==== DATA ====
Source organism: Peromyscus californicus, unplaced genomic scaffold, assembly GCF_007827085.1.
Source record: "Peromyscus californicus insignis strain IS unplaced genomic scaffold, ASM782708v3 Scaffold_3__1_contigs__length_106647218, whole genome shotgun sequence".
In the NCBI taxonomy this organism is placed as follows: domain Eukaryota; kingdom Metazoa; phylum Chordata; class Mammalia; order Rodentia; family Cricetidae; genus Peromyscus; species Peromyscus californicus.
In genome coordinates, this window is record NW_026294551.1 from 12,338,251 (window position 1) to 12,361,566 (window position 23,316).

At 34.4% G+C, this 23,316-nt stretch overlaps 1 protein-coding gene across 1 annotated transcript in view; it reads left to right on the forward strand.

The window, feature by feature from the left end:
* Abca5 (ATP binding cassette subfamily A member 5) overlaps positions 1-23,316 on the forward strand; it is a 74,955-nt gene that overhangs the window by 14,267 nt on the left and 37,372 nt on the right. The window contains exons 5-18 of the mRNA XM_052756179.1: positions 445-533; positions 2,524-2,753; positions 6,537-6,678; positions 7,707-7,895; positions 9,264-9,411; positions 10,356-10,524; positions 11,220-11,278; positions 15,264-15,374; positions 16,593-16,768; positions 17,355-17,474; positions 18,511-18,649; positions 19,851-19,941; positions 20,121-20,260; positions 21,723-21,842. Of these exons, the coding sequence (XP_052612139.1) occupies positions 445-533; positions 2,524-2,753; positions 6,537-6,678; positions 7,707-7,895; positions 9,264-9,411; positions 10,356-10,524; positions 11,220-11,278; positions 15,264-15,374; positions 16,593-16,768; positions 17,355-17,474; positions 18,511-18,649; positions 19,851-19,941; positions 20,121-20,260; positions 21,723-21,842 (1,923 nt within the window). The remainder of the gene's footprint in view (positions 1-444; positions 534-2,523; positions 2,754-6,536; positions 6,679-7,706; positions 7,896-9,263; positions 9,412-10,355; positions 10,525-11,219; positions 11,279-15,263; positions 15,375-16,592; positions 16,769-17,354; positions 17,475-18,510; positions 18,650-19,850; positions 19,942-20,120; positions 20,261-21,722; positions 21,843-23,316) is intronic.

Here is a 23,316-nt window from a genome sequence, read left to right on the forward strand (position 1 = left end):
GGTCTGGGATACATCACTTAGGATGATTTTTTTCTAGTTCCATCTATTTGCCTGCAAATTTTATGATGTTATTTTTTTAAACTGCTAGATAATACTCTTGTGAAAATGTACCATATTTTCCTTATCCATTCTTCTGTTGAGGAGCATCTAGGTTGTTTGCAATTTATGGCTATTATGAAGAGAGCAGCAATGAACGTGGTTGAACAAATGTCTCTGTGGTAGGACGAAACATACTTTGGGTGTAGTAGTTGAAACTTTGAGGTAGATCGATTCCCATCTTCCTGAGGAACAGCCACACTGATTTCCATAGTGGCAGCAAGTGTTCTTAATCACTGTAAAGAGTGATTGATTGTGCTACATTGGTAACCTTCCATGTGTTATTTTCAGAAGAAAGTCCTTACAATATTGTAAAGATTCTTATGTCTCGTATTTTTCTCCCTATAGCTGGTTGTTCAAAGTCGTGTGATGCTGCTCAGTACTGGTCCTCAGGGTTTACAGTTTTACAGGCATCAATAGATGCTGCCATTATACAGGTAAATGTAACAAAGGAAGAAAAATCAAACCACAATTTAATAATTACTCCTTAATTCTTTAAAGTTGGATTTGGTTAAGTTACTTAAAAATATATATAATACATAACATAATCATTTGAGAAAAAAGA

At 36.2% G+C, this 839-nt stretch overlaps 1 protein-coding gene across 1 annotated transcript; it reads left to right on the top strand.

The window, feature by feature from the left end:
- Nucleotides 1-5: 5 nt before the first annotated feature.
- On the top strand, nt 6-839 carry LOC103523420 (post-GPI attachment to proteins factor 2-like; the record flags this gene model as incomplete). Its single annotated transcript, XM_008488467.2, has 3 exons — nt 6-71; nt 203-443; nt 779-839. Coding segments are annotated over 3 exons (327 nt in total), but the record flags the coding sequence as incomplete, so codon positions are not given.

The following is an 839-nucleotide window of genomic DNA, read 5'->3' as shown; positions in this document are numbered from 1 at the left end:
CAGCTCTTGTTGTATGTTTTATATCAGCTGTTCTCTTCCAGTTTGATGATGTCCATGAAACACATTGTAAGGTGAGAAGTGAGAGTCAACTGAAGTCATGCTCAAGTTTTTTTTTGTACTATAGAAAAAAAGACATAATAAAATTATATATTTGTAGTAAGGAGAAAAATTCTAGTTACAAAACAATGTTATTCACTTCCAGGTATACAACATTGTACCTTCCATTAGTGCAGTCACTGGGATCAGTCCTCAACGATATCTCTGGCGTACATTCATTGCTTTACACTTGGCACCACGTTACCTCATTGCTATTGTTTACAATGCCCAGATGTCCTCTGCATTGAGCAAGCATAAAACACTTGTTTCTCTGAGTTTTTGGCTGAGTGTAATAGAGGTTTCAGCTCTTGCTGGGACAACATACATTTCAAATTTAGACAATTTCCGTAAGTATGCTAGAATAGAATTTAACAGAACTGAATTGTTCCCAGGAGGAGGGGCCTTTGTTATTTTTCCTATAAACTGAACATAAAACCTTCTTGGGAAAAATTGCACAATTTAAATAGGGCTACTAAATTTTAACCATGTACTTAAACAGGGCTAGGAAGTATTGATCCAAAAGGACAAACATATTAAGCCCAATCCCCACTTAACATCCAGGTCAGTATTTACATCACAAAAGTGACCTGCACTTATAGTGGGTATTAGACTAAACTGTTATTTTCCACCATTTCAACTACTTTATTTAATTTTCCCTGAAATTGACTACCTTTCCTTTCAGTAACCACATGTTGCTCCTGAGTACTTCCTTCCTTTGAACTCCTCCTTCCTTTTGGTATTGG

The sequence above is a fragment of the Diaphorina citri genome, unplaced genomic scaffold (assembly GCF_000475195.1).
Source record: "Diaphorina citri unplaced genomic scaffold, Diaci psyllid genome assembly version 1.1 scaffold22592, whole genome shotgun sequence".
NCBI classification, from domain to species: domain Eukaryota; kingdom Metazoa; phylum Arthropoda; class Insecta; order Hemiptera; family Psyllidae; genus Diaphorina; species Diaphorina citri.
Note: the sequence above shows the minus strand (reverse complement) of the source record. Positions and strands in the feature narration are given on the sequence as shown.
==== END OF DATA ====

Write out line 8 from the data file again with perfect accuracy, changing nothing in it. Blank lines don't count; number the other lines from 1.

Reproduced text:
Here is a 23,316-nt window from a genome sequence, read left to right on the forward strand (position 1 = left end):